City may use federal money for skateboard park
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Federal dollars earmarked for the renovation of a parking lot could be reassigned and used to build a skate park in Havre.
Mayor Bob Rice, at a Wednesday meeting of the Havre Skateboarders Association, proposed that about $43,000 of CTEP money allocated to the Sixth Avenue Ballpark parking lot be diverted to the efforts to build a skateboarding and in-line skating facility in Havre.
Through the Community Transportation Enhancement Program, the Federal Highway Administration allocates money for projects ranging from landscaping to sidewalk maintenance to historic preservation.
Havre received $53,949 in CTEP dollars this year, which boosted its CTEP balance to $92,662. The amount a city, town or county receives is based on a complicated formula with population a key factor, according to Craig Erickson, planner at Bear Paw Development Corp. Erickson oversees the city's CTEP projects.
The Havre City Council determines how the CTEP money is spent.
The money was slated for the ballpark lot during Mayor Phyllis Leonard's last term in office, in spring of last year, Rice said.
"I have never endorsed that project. I didn't have any input into it," he said.
"If we're able to do this, we'll have $43,000," Rice added. "At least that would get this thing rolling."
That's what residents like Ingrid Cartwright would like to see results.
Cartwright is the parent of a skateboarder, 15-year-old Tanner, one of four skaters who attended Wednesday's meeting.
"Right now, all these kids want is a place to go. Somewhere where there's concrete and ramps," Cartwright said. "If the city would just go ahead and designate a lot, you'd be surprised what these kids can do."
The kids, according to skateboarders association treasurer Janine Donoven, collected 1,400 signatures on a petition last fall.
"I think the community has wrapped its arms around this," said Donoven, owner of J.M. Donoven Design and Fine Jewelry. "I think this is a matter now of saying this is our location and this is the picture of how we want to make it."
The primary site being considered for the skate park, she added, is a lot across from Taco John's on Fifth Avenue. Other possible locations include a lot across from Montana State University- Northern's practice football field and a spot on the east end of Havre.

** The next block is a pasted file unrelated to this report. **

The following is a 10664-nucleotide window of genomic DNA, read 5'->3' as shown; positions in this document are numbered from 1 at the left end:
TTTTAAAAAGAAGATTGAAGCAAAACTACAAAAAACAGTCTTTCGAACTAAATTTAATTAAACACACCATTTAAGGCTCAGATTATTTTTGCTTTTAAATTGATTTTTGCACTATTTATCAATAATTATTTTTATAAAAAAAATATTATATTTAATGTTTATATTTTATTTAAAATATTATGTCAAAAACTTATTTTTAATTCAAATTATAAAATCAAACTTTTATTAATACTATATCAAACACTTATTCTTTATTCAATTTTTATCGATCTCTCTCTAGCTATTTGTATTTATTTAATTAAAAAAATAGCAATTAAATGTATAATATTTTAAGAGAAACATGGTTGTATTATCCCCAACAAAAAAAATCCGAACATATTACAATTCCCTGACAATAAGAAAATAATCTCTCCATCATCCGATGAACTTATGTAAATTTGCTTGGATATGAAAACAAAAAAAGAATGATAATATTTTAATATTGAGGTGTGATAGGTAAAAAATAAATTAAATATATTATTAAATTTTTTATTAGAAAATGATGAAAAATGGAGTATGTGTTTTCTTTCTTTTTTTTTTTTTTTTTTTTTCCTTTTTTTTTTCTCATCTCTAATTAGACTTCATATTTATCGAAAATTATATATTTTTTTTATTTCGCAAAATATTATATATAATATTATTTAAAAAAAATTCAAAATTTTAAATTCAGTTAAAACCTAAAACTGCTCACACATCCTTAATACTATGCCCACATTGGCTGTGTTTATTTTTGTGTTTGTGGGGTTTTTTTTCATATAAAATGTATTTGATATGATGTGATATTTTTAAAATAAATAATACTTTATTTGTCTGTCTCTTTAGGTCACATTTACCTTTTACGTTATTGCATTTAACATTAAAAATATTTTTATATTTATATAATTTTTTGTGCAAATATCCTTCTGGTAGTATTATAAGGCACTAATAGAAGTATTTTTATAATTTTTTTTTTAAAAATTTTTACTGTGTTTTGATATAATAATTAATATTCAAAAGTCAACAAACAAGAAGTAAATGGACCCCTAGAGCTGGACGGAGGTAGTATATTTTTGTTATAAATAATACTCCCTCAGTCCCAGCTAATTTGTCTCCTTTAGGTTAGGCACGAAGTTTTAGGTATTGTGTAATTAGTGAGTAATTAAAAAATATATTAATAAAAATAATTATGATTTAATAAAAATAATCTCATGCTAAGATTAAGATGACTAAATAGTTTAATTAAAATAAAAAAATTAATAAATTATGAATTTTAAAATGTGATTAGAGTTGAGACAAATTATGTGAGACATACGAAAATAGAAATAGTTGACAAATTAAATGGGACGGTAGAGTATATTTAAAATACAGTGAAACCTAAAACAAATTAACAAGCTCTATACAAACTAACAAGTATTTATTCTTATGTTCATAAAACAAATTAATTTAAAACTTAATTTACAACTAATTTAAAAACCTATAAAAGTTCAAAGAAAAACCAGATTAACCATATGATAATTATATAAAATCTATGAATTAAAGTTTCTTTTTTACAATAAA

The size and cost of building the skate park has yet to be determined. In March, Rice estimated it would measure about 40 feet by 60 feet and could cost about $75,000.
Rice also said in March that the Havre Police Association had committed $1,000 toward the project and the Havre Rotary said it would likely chip in $2,000. There's also the potential to apply for a grant to help defray the cost, he said.
In Great Falls, parks and recreation director Jerry Sepich said the city received a grant for $1 million for its parks, roughly $350,000 of which will fund its skate park construction.
Donoven thinks the interest in Havre is there, and now it's just a matter of raising the funds to do the project.
"The issue is not whether the city wants to do this. We know the city wants to do this," she said.
The city, Donoven added, has safety and construction guidelines to follow.
That's something that has some of skateboarders concerned rules. The four in attendance said they likely would not use a supervised skate facility and prefer not to wear protective gear like helmets and elbow pads.
"I'm not worried about getting hurt," Josh Dionne, 15, said. "And if it's supervised, I'd rather skate on the street. I'd rather get the $10 fine and the community service."
The Havre Police Department, according to Sgt. Russ Ostwalt, receives calls from people complaining of skateboarders on their property. The grievances, he said, are almost always in the city's business district.
"We're not down there just to cause you guys problems. We're called down there," Ostwalt told the teens. "It's the property owners, it's not the police officers."
"You're taking all these good kids and labeling them as bad skateboarders," Cartwright responded. "No matter what you do, you're always going to have a couple kids who will ruin it for everybody. I hate to judge all these kids on a few."
Skaters, according to Josh and Tanner, simply want and need a place to hone their skills. There are facilities for basketball, baseball and tennis in town, they say. Why not skateboarding?
There's also no fee to participate and no one supervising such traditional sports, they say.
If constructed, the skate park could possibly be supervised and include a membership fee, Donoven said.
"There's no fee for a basketball player to go play basketball," Josh said. "Besides, if we skate at Independence Bank, we don't have to pay."